Saturday, July 30, 2016

I Wish My Teacher Knew by Kyle Schwartz

"I wish my teacher knew that my family and I live in a shelter." "I wish my teacher knew that I don't have pencils at home to do my homework." "I wish my teacher knew that none of my friends from my last school are like the people I go to school with now." Heartbreaking notes, aren't they? Teacher, and now author, Kyle Schwartz, asked an open-ended question of her third graders. Write, "I wish my teacher knew...", and learned about her mobile students who don't have breakfasts, money for pencils, and live in shelters. Or they wonder about dying because a family member has cancer. When her question went viral, she wrote the book,  I Wish My Teacher Knew, to discuss the state of education today, and what teachers can do about it. I read it because I've been reading to a class of second or third graders for the last three years. And, I see their faces in every sentence in this book.

During the 2012-13 school year, there were 1,258,182 homeless students in American public schools. Or, maybe we should talk about the more than two million American students who are dependents of a military service member, and they move every two to three years. According to Schwartz, and, certainly in the community I live in, roughly 51% of all the children in the public schools live in poverty. The sentence that struck me? "Poverty issues are learning issues."

Schwartz offers a lot of statistics, as you can tell from the above paragraph. But, she offers suggestions for other teachers as well. She focuses on building a community within the classroom, and with the families. In fact, she discusses the variety of families today. She points out the mistakes she's made along the way, quite often from making assumptions as to how her students lived. And, some of her assumptions were so wrong.

The author does include commentary from other teachers. And, her experience is based on teaching third grade. But, many of her ideas may inspire teachers at all levels. And, many of her ideas, and those heartbreaking notes, have inspired me. If I'm invited back to that second or third grade classroom this year, I might look at those children and their wonderful teacher, from a little different angle. Because, even though I had a wonderful family and a great education, I know there are things I Wish My Teacher Knew.

I Wish My Teacher Knew by Kyle Schwartz. De Capo Press. 2016. ISBN 9780783219141 (hardcover), 258p.

FTC Full Disclosure - Library book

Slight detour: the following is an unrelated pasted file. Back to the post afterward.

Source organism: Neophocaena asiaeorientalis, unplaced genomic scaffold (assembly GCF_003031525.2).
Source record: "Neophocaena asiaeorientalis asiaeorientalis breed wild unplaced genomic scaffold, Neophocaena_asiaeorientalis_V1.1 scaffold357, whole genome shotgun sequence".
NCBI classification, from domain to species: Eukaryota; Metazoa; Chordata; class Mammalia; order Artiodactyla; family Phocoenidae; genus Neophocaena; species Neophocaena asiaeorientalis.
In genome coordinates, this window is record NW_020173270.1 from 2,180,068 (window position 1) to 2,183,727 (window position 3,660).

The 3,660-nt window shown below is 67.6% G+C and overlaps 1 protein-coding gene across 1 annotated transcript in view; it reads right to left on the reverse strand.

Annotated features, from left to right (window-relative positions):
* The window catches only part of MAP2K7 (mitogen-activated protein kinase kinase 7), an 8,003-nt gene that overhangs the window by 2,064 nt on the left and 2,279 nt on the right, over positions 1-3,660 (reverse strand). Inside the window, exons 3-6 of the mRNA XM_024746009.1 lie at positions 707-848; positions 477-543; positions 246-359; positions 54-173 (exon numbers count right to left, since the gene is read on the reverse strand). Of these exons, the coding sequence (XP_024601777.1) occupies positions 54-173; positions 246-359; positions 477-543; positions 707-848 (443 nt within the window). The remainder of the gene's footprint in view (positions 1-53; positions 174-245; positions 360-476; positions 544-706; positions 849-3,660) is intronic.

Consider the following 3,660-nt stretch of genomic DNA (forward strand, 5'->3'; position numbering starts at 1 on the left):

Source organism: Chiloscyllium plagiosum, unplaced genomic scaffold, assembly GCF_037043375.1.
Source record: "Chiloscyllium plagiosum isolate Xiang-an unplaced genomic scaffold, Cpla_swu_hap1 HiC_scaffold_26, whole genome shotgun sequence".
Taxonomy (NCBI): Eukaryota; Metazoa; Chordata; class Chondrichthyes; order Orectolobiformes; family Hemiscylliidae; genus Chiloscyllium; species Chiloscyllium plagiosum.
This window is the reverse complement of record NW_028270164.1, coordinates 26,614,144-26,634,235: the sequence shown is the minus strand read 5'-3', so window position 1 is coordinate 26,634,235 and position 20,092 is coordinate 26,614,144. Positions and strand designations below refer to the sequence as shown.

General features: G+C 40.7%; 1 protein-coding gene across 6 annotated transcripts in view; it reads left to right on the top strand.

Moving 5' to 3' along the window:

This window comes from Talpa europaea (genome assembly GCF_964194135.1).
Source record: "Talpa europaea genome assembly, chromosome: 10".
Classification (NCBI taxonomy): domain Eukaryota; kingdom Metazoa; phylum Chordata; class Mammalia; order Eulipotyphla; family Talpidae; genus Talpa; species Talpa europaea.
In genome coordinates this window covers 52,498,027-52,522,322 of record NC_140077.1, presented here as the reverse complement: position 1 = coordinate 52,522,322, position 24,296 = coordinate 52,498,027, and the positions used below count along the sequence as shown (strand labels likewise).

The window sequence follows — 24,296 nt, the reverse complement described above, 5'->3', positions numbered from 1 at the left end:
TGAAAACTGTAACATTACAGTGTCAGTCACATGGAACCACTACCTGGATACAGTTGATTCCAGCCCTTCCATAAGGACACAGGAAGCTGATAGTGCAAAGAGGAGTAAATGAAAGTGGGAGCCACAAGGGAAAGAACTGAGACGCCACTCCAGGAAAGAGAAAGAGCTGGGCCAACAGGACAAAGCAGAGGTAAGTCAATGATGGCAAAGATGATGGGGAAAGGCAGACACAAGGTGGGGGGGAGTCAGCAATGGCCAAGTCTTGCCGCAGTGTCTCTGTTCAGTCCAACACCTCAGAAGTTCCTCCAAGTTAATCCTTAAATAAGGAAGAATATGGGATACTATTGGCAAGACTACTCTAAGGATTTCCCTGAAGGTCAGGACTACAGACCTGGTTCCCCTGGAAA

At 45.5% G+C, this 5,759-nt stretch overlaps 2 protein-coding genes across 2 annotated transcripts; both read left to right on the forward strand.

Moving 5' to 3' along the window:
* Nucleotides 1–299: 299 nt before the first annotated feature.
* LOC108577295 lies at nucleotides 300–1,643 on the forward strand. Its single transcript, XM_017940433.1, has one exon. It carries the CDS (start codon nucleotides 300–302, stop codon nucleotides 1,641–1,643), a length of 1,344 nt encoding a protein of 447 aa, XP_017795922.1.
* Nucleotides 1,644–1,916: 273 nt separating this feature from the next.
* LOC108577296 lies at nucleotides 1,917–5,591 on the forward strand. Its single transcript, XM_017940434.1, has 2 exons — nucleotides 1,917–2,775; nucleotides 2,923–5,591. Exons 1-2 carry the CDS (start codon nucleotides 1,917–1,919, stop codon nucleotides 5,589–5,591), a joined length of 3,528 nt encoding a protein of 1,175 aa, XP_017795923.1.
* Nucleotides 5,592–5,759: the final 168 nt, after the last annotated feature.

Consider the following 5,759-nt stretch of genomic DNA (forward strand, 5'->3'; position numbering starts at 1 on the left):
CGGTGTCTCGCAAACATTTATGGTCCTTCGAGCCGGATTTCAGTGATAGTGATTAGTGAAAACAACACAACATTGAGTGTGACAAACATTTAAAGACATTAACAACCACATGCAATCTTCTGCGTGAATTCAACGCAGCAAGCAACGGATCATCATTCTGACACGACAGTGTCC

Deb said...

I work in a public high school as an aide in a classroom for special needs students. Prior to this assignment, I had been a library aide in both an elementary and a junior high school. It can't be overemphasized enough how chaotic the lives of many of our young people are. It's hard to focus on learning when you don't know if there will be food in your home over the weekend, or if you have a place to sleep tonight, or if you'll be able to bathe or shower at wherever you are spending the night, or if your parent/grandparent or other adult who has legal responsibility for you will even be at home. These students did not create the world they're forced to live in, but many people (including politicians and those who control school funding) act as if it's the students' fault that their home lives make it impossible to study, to learn, to succeed. I hate to be a pessimist, but I don't see us mustering the political will to work on ameliorating these issues anytime soon.

/Dismounting soapbox now.

Lesa said...

Deb, I agree with you, and I don't find it pessimistic. I find it realistic. And, I only know a smidgeon from what those little ones have told me. I certainly haven't heard or seen what you have. That's OK. Someone needs to be on a soapbox on their behalf.

Marce said...

I'm not from the US but I think this book is worldly. I am very intrigued. Communities are changing and it is hard to know how to be part of the change. Our children do not come from a 'safe, loving' home, how did this change though.

I may be a little heartbroken reading this but such an amazing concept, I will keep it on my Wishlist to decide and if I would share it with teachers.

Lesa said...

Marce, I don't know. But, you're right. It's sad that children no longer come from the type of "safe, loving" home where I grew up. I think you're right. I liked your comment that it's a worldly book. Thank you.

Jeffrey Meyerson said...

Jackie taught for 28 years and worked another 8 outside the classroom as an administrator/teacher trainer/social studies coordinator (etc.), though still getting paid on a teacher line. She deliberately took the "ordinary" classes rather than the "gifted" and it was always a tremendous source of anger and frustration to her how much more resources went to the well off areas with the more vocal parents rather than the ones who needed it more.

Lesa said...

I'm sure it was a source of anger & frustration. One saving grace. Some of the needier children & classes have some of the most dedicated teachers. I work with that class because the teacher invited me in. I've seen what she does, and how she cares. She's wonderful.

Kyle Schwartz said...

Thank you so much for your for your review of my book! I am so encouraged to see the messages I was trying to convey came across so clearly for you. I know so many dedicated teachers and educators and they are the biggest source of hope for the changes that need to be made in our education system. Every child deserves and excellent education! -Kyle Schwartz